Fort Ord


This 7,200-acre portion of the former Army base at Fort Ord is now public land managed by BLM. BLM managed roads and trails are well-suited for hiking, biking and equestrian use. An additional 7,500 acres is expected to be transferred by the year 2020. Fort Ord contains one of the largest maritime chaparral areas in all of California, as well as oak woodlands, rolling grassy hills, wetlands and ponds. Forty-six different rare plants and animals thrive in the rugged hills, including the coast wallflower, marine chaparral, tiger salamander, fairy shrimp, and mountain lion.Pets allowed For directions and a map, click here:

OBSERVE BARRICADES AND SIGNS MARKING UNSAFE, SENSITIVE OR RESTRICTED AREAS. Motor vehicles found in closed areas may be towed or impounded at owner's expense. NON-STREET LEGAL MOTOR VEHICLES INCLUDING MOTORCYCLES ARE NEVER ALLOWED on Fort Ord Public Lands. This restriction is required to reduce erosion and protect sensitive habitats and species. USE IS NON-MOTORIZED ON AUTHORIZED TRAILS ONLY. Authorized trails are marked with brown or green Carsonite trail markers. Staying on these trails will keep you off fragile plant and animal habitats, out of poison oak, and out of dangerous unexploded ordnance areas. USE OF A CLOSED TRAIL IS NEVER ALLOWED. Red trail markers indicate a closed trail. Exception are granted with written permission by an authorized BLM officer. Trails that have no signs or are not shown on BLM's recreation trail map are also closed. DO NOT BRING WEAPONS onto Fort Ord Public Lands. Possession, use and/or discharge of any kind of weapon is never allowed; this includes paintball guns. FIREWORKS ARE NEVER ALLOWED. Even small open flames or fires have the possibility of escaping and becoming large. LITTERING AND DUMPING IS ILLEGAL. WOOD CUTTING OR COLLECTION IS PROHIBITED. Many animals use downed wood for nesting, sleeping or feeding. PUBLIC USE IS ALLOWED FROM DAWN TO DUSK.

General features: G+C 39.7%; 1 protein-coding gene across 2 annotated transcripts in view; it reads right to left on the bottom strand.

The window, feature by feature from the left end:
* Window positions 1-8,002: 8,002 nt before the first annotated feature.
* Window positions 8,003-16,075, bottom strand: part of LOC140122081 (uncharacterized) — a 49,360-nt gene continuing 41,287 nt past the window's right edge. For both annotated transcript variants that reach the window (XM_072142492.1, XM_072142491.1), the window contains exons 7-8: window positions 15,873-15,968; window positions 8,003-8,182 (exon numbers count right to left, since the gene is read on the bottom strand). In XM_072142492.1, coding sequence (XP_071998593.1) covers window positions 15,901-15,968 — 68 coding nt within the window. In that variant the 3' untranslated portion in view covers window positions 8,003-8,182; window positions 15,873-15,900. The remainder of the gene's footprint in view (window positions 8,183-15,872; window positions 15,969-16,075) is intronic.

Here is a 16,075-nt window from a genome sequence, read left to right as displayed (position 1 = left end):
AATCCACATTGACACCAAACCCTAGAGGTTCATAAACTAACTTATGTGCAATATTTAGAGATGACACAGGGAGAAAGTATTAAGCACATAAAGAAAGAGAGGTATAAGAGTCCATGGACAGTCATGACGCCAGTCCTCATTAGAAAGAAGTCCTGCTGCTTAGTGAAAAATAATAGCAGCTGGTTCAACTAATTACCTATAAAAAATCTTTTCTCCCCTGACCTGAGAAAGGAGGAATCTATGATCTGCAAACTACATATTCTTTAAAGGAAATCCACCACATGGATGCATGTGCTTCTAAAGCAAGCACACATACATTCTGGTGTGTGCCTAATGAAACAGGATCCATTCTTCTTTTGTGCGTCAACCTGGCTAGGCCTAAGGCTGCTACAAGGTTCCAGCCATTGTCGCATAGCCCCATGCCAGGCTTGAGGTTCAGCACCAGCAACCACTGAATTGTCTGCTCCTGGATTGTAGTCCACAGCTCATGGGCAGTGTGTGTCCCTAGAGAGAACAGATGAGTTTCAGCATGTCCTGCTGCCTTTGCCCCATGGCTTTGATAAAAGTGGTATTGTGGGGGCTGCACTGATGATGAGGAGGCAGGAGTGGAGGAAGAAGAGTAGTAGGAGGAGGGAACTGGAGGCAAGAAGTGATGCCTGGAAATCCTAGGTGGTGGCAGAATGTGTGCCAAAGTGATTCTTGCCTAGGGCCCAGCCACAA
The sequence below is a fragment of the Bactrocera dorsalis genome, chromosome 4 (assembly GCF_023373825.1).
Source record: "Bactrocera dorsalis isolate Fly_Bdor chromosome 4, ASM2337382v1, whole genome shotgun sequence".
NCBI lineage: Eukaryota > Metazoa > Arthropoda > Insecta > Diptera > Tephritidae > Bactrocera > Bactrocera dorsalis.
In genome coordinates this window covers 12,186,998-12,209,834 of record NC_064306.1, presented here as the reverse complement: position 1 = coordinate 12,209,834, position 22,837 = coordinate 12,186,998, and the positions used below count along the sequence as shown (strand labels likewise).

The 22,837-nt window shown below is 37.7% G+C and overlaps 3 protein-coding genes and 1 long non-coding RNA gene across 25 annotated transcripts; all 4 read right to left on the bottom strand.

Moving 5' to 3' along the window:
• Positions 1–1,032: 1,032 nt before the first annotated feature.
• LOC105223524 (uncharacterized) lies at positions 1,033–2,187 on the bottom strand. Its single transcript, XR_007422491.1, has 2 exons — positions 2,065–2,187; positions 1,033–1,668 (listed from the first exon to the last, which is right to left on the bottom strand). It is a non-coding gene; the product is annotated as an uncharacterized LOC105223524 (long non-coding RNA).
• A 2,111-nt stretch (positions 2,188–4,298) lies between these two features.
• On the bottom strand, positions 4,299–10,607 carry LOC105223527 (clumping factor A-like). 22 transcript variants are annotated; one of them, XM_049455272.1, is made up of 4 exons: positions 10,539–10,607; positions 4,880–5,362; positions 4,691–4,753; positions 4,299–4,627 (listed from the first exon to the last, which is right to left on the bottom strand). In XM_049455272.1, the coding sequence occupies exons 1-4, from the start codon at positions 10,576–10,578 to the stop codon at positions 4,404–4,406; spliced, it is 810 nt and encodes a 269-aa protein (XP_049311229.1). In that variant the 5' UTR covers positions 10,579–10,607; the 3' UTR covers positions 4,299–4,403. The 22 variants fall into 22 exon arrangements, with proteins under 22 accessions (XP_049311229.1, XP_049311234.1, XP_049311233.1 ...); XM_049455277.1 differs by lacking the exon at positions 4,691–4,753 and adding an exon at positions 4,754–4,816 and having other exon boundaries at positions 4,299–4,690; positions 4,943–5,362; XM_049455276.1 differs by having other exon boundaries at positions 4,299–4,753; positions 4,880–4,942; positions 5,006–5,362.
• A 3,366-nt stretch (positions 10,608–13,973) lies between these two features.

Directions to the Fort Ord National Monument from Highway 101: Take exit 326C toward Monterey Penninsula and make a right onto S. Sanborn Rd. Continue onto E. Blanco Road for 1.5 miles, then turn left onto CA-68 W/S. Main St. The popular Creekside Terrace Trailhead is near the intersection of Reservation Road and State Highway 68, off Portola/Creekside Terrace Road.


(831) 394-8314



Fort Ord Public Lands Project Office 20 Hamilton Court Hollister, CA 95023


Biking Interpretive Programs Hiking Horseback Riding Wildlife Viewing Environmental Education


BLM - Bureau of Land Management

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November's Featured Park
The North Cascades have long been known as the North American Alps. Characterized by rugged beauty, this steep mountain range is filled with jagged peaks, deep valleys, cascading waterfalls and glaciers. North Cascades National Park Service Complex contains the heart of this mountainous region in three park units which are all managed as one and include North Cascades National Park, Ross Lake and Lake Chelan National Recreation Areas.
November's Animal
Badgers are animals of open country. Their oval burrows (ten inches across and four to six inches high) are familiar features of grasslands on sandy or loamy soils of the eastern plains or shrub country in mountain parks or western valleys.
Currently Viewing Fort Ord